Table 1: Cryptogenic long bone metastases in cases of follicular carcinoma of the thyroid gland in Nigerians.
This series has revealed the striking ascendancy of females and the selective involvement of the femur, a long bone, as regards pathological fractures. Elsewhere, I drew attention to the history of such fractures. [9] In this context, an Editorial [10] in the British Medical Journal decisively expatiated on it with emphasis on future management thus: “The resources for dealing with disabling secondary disease will need to be correspondingly increased if these patients are to live the end of their lives in dignity and without pain.”
What are the chances of management in this community, which greatly suffers due to lack of resources? Actually, a major problem has arisen. It is that there is the misguided popularity of the indigenous bone setters to whom patients go! Indeed, their mismanagement of the hapless patients has been described by Ofiaeli. [11] Of course, health education is the answer.
As to the future, there is the pertinent prospect of the target therapy of cancer. In sum, as I see it, there is need to explore the opportunity offered by my discovery of the “Erythrocyte Associated Necrotic Factor” (EANF). [12] Indeed, I drew attention to how Nora Schuster [13] presented an astounding anomaly way back in 1929. Thus, she did exclaim that she did not know how “A large fungating tumor of the lung infecting every other organ of the body should leave the opposite lung completely free from direct or indirect spread”. Significantly, it is explicable on the basis of Factor, EANF, which is derived from lung tissue, and must necessarily perform best in the lung soil just across the midline! [14] In other words, its perfect performance is why tumor cells of lung origin scarcely survive in the contralateral soil.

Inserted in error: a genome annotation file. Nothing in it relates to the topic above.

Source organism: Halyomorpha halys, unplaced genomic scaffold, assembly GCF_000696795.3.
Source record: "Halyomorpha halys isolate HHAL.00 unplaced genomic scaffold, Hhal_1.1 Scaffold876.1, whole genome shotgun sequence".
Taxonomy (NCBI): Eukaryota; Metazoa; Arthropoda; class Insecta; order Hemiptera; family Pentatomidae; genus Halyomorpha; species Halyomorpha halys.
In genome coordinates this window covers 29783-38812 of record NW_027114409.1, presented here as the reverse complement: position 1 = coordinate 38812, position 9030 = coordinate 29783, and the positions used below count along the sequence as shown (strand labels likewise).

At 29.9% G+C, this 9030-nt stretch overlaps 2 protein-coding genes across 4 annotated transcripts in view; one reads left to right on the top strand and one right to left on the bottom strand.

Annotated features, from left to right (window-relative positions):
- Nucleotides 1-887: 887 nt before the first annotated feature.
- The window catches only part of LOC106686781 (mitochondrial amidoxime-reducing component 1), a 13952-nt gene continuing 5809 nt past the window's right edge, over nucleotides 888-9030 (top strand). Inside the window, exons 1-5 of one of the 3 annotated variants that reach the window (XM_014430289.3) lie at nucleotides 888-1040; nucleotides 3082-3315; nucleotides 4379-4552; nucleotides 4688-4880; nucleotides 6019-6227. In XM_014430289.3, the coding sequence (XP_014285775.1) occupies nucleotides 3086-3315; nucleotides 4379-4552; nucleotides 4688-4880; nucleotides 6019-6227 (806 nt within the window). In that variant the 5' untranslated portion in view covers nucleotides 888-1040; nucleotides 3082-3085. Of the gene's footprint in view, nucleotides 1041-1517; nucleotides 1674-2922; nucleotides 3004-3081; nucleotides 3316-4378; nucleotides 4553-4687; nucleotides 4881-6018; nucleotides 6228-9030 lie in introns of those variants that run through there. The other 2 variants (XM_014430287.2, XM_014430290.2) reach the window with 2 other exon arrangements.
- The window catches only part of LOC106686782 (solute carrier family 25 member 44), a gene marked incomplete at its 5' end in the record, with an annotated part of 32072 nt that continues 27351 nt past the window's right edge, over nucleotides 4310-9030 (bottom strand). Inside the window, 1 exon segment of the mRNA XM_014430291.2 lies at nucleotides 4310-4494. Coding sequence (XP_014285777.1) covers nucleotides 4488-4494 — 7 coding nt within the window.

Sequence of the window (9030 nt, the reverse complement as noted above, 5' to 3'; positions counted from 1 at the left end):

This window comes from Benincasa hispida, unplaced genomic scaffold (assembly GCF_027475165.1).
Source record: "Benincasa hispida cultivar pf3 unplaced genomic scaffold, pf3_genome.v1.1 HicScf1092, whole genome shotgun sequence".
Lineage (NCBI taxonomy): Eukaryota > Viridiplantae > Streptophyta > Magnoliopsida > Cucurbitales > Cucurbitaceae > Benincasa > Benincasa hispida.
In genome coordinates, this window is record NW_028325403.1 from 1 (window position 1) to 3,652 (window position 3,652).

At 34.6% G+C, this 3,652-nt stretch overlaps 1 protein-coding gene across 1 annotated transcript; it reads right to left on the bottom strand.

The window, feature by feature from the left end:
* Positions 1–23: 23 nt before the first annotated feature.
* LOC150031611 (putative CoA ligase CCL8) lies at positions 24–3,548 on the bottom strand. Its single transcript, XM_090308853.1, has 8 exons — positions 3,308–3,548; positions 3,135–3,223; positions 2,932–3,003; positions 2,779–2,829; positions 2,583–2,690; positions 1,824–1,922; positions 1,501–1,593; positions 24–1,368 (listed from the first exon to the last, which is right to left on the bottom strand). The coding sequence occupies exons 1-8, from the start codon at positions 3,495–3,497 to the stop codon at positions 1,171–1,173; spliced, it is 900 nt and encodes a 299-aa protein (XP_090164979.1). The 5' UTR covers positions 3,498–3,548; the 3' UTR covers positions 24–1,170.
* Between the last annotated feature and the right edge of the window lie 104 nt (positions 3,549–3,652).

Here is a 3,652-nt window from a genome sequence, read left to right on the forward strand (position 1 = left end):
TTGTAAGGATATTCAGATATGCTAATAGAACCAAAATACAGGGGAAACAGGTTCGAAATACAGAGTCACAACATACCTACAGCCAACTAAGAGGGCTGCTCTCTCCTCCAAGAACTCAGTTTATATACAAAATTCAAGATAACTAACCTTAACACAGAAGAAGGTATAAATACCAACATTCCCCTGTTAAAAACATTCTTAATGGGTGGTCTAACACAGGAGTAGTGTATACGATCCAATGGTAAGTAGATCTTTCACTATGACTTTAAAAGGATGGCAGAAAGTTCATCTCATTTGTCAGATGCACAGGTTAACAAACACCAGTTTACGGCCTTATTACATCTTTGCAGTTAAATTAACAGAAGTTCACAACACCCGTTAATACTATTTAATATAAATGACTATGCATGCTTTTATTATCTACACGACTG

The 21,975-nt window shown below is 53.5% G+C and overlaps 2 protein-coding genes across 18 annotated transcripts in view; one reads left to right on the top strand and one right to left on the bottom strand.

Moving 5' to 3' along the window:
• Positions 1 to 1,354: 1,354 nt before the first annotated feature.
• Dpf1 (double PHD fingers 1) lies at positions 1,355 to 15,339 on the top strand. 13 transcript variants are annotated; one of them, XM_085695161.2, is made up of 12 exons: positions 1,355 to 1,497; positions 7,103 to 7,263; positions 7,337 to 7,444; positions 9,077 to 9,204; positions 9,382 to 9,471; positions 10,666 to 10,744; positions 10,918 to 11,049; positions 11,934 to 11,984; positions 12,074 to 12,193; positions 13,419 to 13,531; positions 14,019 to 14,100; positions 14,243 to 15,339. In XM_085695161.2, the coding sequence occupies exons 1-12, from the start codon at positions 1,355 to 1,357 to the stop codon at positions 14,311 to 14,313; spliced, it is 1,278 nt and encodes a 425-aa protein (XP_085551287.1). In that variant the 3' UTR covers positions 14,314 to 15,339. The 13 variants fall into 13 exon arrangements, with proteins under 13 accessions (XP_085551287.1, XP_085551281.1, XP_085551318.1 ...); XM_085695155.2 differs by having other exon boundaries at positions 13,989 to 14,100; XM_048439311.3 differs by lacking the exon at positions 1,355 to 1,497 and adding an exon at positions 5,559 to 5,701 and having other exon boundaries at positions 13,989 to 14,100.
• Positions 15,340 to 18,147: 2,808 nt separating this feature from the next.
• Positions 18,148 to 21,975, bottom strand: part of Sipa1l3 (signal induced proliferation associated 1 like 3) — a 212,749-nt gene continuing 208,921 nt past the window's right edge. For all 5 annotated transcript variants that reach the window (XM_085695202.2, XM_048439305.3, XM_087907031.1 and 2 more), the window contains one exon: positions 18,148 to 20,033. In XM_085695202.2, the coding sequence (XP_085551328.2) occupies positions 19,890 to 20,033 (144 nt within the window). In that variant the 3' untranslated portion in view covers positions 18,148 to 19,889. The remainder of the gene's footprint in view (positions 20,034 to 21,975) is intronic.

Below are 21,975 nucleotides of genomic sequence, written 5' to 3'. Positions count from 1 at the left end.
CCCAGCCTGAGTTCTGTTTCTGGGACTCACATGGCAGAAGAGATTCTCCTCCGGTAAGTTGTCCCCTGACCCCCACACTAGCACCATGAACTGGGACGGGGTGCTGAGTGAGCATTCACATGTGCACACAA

In all probability, if thyroid and other cancers are subjected to translational researches based on the EANF, whose necrosis affected materials should comfortably be obtained fresh from the thoracic ducts of consenting patients, scientific breakthroughs could arise and conduce to cancer cure.
  1. Onuigbo WIB. “The origins of the soil theory of cancer metastasis”. Materia Medica Polona7.3 (1975): 254-255.
  2. Paget S. “The distribution of secondary growths in cancer of the breast.1889”. Cancer and Metastasis Reviews 8.2 (1989): 571-523.
  3. Paget J. “Lectures on surgical pathology". 2nd Ed.2 (1853): 580-581.
  4. Onuigbo WIB. “Organ selectivity in human cancer metastasis. A review”. Oncology 30.4 (1974): 294-303.
  5. Merriam Webster’s Collegiate Dictionary. Eleventh Ed (2007): 302.
  6. Macartney JC., et al. “TP, Codling BW. Use of a histopathology data pool for epidemiological analysis”. Journal of Clinical Pathology33.4 (1980): 351-355.
  7. Basden GT. “Niger Ibos. London: Frank Cass”. (1966): 411-423.
  8. Onuigbo WIB. “Studies on the geographical pathology of the Igbos of Nigeria.” (1980).
  9. Onuigbo WIB. “Recognition and treatment of pathologic fractures in the 19th century”. Surgery 77.4 (1975): 553-556.
  10. Editorial. “Pathological fractures due to bone metastases”. British Medical Journal 283.6294 (1981): 283:748.
  11. Offiaeli RO. “Complications of methods of fracture treatment used by traditional healers”. Tropical Doctor 21.4 (1991): 182-183.
  12. Onuigbo WIB. “Nature’s necrosis factor when associated with erythrocytes may not only explain the surprises in lung cancer metastasis but also suggest target therapy”. Medical Hypotheses80.6 (2013): 698-700.
  13. Schuster NH. “Primary carcinoma of the lung”.  Journal of State Medicine 37 (1929): 278-288.
  14. Onuigbo WIB. “Anomalous lung cancer carriage: A historical review with present prospects. International Journal of Surgery 12.7 (2014): 734-736.
Copyright: © 2015 Wilson I. B. Onuigbo. This is an open-access article distributed under the terms of the Creative Commons Attribution License, which permits unrestricted use, distribution, and reproduction in any medium, provided the original author and source are credited.